Almost four in five (78%) Brits drink more than they want or intend to, according to a new YouGov poll commissioned by Alcohol Change UK, the charity behind Dry January.

Accordingly, the campaign group are encouraging more people than ever to reset their relationship with alcohol.

Drinking More than Intended

Recent research conducted by Alcohol Change UK shows that people of all ages sometime drink more than they intend. The reason for drinking more varies between age groups. Younger people are most likely to drink more because it helps to make them feel more outgoing (36% of people aged 18-24), while people of all ages sometimes find themselves drinking more as a result of drinking in rounds (20% of people).

Over one in five (23%) British adults feel pressured to drink more alcohol by people they know: mostly by friends (15%) and colleagues (6%). Whilst fewer older people experience this ‘peer pressure’, it never disappears completely – with over one in ten (12%) of those aged 55 and over saying they experience pressure to drink from friends, colleagues and family.

Dry January: Reset the Relationship with Alcohol

One in ten drinkers in the UK (10%) have chosen to embark on Dry January in 2020, seeking to throw off the pressure and reset their relationship with alcohol. By embarking on Dry January, people pledge to give booze the elbow for a whole month.

Dr Richard Piper, CEO of Alcohol Change UK, says: “There’s a perception that we leave peer pressure behind at school, but when it comes to alcohol this clearly isn’t the case. Many of us will have had the experience of being encouraged to drink more than we really want to – and pushing others to do the same, particularly at times like Christmas. Even when it’s not as explicit as pushing, little things like drinking in rounds can pile on the pressure to drink more.”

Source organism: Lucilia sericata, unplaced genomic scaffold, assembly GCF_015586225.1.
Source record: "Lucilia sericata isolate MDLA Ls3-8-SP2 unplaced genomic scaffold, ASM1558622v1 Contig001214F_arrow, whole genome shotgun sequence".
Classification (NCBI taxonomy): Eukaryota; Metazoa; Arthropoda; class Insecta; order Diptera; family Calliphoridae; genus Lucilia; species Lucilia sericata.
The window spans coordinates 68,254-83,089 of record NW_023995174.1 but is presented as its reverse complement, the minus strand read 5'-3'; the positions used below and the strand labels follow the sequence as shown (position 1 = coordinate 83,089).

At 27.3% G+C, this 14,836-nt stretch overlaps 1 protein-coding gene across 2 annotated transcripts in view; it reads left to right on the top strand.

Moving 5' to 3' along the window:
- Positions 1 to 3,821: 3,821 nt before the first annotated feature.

He adds: “This research shows that lots of us are drinking in ways that we don’t feel comfortable with, but it can be tricky to know how to make a change. Being alcohol-free for a month shows us we don’t need alcohol to have fun, to relax, to socialise, and Dry January offers a ready-made response to anyone who tries to pressure us to drink. Strong evidence tells us that signing up for Dry January helps people – even heavy drinkers – to drink more healthily all year round.”

“Many of us know about the health risks of alcohol – seven forms of cancer, liver disease, mental health problems – but we are often unaware that drinking less has more immediate benefits too. Sleeping better, feeling more energetic, saving money, better skin, losing weight… The list goes on. Dry January helps millions to experience those benefits and to make a longer-lasting change.”

Van Hage

If you’re looking for alternative ways to quench your thirst this Dry January, head to the Van Hage food hall in PE1 to browse and buy their range of refreshing cordials, indulgent coffees and tasty teas.

More information about Dry January.

Please be aware that if you drink very heavily or regularly, Dry January may not be suitable for you. Check with your GP or local alcohol service before you start. Where an individual is experiencing physical symptoms when they stop drinking (which may include but are not limited to: shakes, sweating, restlessness, insomnia, nausea, stomach cramps or hallucinations) they should seek medical help urgently.

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